The international (and capital) city of Beijing, China reported a massive population of about 18.5 million people in 2022. Also known as the Forbidden City, the population is so large that the Chinese government vows to cap the population to only 23 million people by 2035. However, Beijing's population growth goes back several decades when housing became available in Beijing during the 1950s. Many people from the countryside moved to Beijing, whether it be for jobs or the desire to own their own home, away from their parents.
With a growing population, the city transformed its infrastructure. In the 1980s, Beijing built industrial plants and new housing outside the city center, while its downtown core expanded its office buildings and shopping districts. As a result, traffic around Beijing increased, which led to the city's massive congestion. To relieve traffic congestion, the government established a bicycle renting system in the city and an extensive subway line, which includes 22 lines and over 300 stations.
Today, single-family dwellings are rare in the Forbidden City and are often reserved for foreigners residing in Western-style suburbs. Instead, the bustling city center consists of skyscrapers and residential buildings.
Bangkok, Thailand - 18 Million
Thailand's capital city of Bangkok holds the title of the 10th most populous capital city in the world, with a population of 18 million people. As the city modernized around the 19th century, Bangkok experienced a population explosion. Specifically, the population skyrocketed in the 1930s, when antibiotics improved global healthcare systems.
Though the city grew 51 times larger than Thai cities like Songkhla or Hat Yai in 1980, its birth rate slowed down around the 1990s. Its low birth rate is due to several factors, including implementing a birth control program and changing attitudes toward having children. Though recent government initiatives include increasing the national birth rate, Bangkok still faces issues due to its massive population, including toxic smog and the need for space.
Moscow, Russia - 17 Million
Situated in the western part of Russia, Moscow is the capital and home to around 17 million Muscovites. This populous Russian city is also considered the country's educational, scientific, cultural, and industrial capital. Around the 1990s, Moscow's population skyrocketed from 2 to 10 million, with the numbers growing until the early part of the 21st century. However, Moscow slowly developed a high cost of living, which stagnated its population.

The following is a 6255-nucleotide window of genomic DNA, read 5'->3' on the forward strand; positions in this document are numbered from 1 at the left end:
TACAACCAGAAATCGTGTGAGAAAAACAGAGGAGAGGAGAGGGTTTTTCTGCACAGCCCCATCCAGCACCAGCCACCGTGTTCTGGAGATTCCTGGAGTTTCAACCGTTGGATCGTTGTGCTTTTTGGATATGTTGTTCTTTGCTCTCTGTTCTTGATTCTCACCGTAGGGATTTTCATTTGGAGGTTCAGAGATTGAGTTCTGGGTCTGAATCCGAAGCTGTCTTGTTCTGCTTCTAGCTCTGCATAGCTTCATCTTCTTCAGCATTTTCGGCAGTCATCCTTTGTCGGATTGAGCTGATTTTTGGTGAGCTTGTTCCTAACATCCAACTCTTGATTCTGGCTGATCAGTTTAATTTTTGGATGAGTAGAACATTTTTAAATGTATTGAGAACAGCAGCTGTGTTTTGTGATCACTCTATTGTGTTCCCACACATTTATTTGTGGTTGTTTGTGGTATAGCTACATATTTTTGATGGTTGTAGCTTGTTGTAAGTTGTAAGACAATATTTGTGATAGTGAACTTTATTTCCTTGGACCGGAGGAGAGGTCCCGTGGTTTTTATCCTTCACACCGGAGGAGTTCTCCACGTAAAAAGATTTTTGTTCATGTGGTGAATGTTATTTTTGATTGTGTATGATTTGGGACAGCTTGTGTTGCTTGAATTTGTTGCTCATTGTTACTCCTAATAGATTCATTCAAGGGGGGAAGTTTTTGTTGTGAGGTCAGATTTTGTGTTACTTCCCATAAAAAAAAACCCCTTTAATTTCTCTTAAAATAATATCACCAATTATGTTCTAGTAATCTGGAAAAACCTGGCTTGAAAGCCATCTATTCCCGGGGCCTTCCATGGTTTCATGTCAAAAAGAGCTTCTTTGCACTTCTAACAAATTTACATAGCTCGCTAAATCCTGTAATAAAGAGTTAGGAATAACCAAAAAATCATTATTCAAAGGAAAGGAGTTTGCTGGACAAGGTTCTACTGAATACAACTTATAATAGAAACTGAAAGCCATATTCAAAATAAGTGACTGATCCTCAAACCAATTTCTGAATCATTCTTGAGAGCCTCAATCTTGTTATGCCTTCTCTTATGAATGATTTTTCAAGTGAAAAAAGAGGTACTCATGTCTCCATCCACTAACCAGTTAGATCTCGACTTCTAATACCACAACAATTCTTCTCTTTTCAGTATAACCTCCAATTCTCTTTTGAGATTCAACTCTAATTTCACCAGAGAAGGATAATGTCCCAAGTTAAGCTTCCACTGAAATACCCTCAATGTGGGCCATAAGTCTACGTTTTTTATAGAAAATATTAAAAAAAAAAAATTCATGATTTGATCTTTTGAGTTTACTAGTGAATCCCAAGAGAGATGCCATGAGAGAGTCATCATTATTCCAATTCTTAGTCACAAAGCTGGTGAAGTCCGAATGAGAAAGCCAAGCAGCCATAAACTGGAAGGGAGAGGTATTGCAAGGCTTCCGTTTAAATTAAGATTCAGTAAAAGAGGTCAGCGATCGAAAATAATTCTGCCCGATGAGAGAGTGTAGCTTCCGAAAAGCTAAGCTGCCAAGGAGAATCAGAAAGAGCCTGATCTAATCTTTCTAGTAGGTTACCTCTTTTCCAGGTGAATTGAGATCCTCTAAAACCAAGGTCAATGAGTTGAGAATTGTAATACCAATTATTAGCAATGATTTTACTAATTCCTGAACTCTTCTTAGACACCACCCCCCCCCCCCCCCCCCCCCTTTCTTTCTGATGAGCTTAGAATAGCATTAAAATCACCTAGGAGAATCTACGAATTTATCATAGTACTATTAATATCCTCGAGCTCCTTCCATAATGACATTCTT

In addition to being one of the most expensive cities in the world, Moscow privatized their real estate and decreased the production of public housing projects. The capital city's low growth rate (compared to other global cities) may also be a product of a low rate of fertility, which is a common trend throughout Russia. In recent years, Moscow's death rate surpasses its birth rate.
Buenos Aires, Argentina - 16 Million
The bustling city of Buenos Aires is the 12th most populous capital city in the world with about 16 million inhabitants. Buenos Aires is one of the most populous metropolitans in Latin America and serves as a significant port city. Argentina's capital is also famous for its network of commerce, industries, politics, technology, and local culture.
In the past two centuries, the population growth of Argentina (and subsequently, Buenos Aires) was a product of mass migration from Southern Europe. However, future projections estimate a low growth rate with little to no change in its population by 2040. Bueno Aires also has an older population as its average citizen's age is between 35 to 40. Though Buenos Aires is not as populous as other international cities, it remains fairly crowded with 75% of its households living in apartment buildings.
Despite the population variation among the world's most populous capital cities, their massive numbers present identical issues. From Bangkok to Tokyo, these international cities are struggling with space, housing, air pollution, and support for low-income individuals. It is imperative for their governments to enact population controls to preserve these cities' commercial and cultural centers while assisting their residents.